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One in 10 IBS-D sufferers have suicidal thoughts, according to a new survey

A new study has revealed that when the condition has been at its worst 11% of people suffering from IBS-D have had suicidal thoughts.

Irritable Bowel Syndrome with Diarrhoea (IBS-D) is considered to be a brain-gut interaction disorder. To treat this condition a range of treatments have been proposed until now, which includes diet and lifestyle modifications, fibre and probiotics supplements, as well as various over-the-counter medications. It is a functional bowel disorder which causes altered bowel habits and abdominal pain.

However, a new study has revealed that when the condition has been at its worst 11% of people suffering from Irritable Bowel Syndrome with diarrhoea (IBS-D) have had suicidal thoughts.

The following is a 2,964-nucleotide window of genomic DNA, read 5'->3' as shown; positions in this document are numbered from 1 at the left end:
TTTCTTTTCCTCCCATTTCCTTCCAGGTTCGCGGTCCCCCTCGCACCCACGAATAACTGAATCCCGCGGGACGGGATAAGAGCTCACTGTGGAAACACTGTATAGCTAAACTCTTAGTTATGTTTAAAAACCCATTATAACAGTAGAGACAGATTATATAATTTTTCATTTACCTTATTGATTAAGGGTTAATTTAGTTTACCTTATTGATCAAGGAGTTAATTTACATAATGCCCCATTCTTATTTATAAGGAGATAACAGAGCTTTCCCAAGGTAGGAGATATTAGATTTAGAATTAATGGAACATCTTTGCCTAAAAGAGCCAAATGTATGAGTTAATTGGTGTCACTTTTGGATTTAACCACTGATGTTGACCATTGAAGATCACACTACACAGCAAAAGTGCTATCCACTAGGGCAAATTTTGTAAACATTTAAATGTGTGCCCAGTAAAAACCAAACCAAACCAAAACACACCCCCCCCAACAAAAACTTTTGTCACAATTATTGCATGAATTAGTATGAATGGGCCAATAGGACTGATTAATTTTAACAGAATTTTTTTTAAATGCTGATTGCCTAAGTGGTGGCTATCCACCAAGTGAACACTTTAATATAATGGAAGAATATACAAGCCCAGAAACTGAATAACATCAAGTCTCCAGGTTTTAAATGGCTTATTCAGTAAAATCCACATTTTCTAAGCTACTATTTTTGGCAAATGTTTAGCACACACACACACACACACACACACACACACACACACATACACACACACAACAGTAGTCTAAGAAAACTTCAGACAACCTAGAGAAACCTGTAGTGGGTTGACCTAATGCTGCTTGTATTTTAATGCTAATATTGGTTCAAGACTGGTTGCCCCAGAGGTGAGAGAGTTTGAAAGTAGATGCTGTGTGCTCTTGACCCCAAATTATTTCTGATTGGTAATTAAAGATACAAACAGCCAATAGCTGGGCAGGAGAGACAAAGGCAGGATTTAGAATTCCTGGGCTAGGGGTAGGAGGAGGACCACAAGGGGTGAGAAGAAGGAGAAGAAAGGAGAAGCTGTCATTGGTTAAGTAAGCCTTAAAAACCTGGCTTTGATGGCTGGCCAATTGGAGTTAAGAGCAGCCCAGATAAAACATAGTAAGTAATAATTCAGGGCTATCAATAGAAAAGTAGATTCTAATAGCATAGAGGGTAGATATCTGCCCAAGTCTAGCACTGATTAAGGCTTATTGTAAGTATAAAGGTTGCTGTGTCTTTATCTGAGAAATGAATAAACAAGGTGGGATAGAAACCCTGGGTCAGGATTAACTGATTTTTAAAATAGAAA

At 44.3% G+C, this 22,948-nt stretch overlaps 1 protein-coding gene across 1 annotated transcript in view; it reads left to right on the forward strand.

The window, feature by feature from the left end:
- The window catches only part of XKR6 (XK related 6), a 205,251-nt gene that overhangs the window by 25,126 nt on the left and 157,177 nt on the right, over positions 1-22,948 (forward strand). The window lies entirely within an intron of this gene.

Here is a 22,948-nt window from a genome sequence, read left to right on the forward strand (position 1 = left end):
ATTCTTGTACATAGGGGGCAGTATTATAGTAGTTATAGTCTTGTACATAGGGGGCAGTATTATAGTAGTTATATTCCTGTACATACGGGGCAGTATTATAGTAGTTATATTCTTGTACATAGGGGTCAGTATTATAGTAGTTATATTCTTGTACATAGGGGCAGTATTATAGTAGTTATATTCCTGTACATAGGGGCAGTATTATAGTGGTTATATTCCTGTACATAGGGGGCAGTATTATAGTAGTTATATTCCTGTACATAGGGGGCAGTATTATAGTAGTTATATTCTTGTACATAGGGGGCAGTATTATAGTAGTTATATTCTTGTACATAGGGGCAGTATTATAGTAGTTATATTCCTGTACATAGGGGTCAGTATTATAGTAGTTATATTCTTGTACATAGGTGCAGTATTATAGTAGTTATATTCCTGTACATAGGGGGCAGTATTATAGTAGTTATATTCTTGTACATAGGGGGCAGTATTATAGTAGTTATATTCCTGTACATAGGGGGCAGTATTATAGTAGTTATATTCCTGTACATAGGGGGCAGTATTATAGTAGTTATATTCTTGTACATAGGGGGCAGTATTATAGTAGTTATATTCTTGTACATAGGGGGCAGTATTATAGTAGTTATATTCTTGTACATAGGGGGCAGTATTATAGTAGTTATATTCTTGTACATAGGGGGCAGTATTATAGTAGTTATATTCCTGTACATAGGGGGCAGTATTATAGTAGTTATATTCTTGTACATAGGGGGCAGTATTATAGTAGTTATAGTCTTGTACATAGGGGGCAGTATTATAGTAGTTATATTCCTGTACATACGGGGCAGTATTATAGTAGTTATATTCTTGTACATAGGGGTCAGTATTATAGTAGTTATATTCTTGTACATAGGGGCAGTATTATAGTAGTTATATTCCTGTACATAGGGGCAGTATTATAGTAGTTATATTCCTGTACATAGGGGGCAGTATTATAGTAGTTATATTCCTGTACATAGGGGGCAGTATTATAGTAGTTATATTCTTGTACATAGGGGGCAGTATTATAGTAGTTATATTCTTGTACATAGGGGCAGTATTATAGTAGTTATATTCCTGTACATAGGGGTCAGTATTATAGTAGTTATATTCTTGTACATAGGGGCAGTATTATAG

According to the healtheuropa.eu report, the research was published in the UEG Journal and the researchers have assessed the burden associated with IBS-D by surveying 513 patients and 679 healthcare professionals.

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They found that over a third of patients reported they 'constantly' worried about whether and when their IBS symptoms will return, while 1 in 5 stated that IBS had negatively affected their working life.

Few patients also revealed that they spend 18 days in one month experiencing fatigue or a lack of energy due to IBS-D. Another half like 49% said that they would use a daily treatment for the rest of their life to prevent their IBS symptoms and 46% reported 'willingness to try anything' to improve their condition.

Even IBS patients do not think that healthcare professionals take the disease seriously and should provide more support in disease management.

Results also showed that the patients should feel listened to and supported, with the vast majority stating that the main aim of their care when managing IBS is significantly improving their patients' quality of life.

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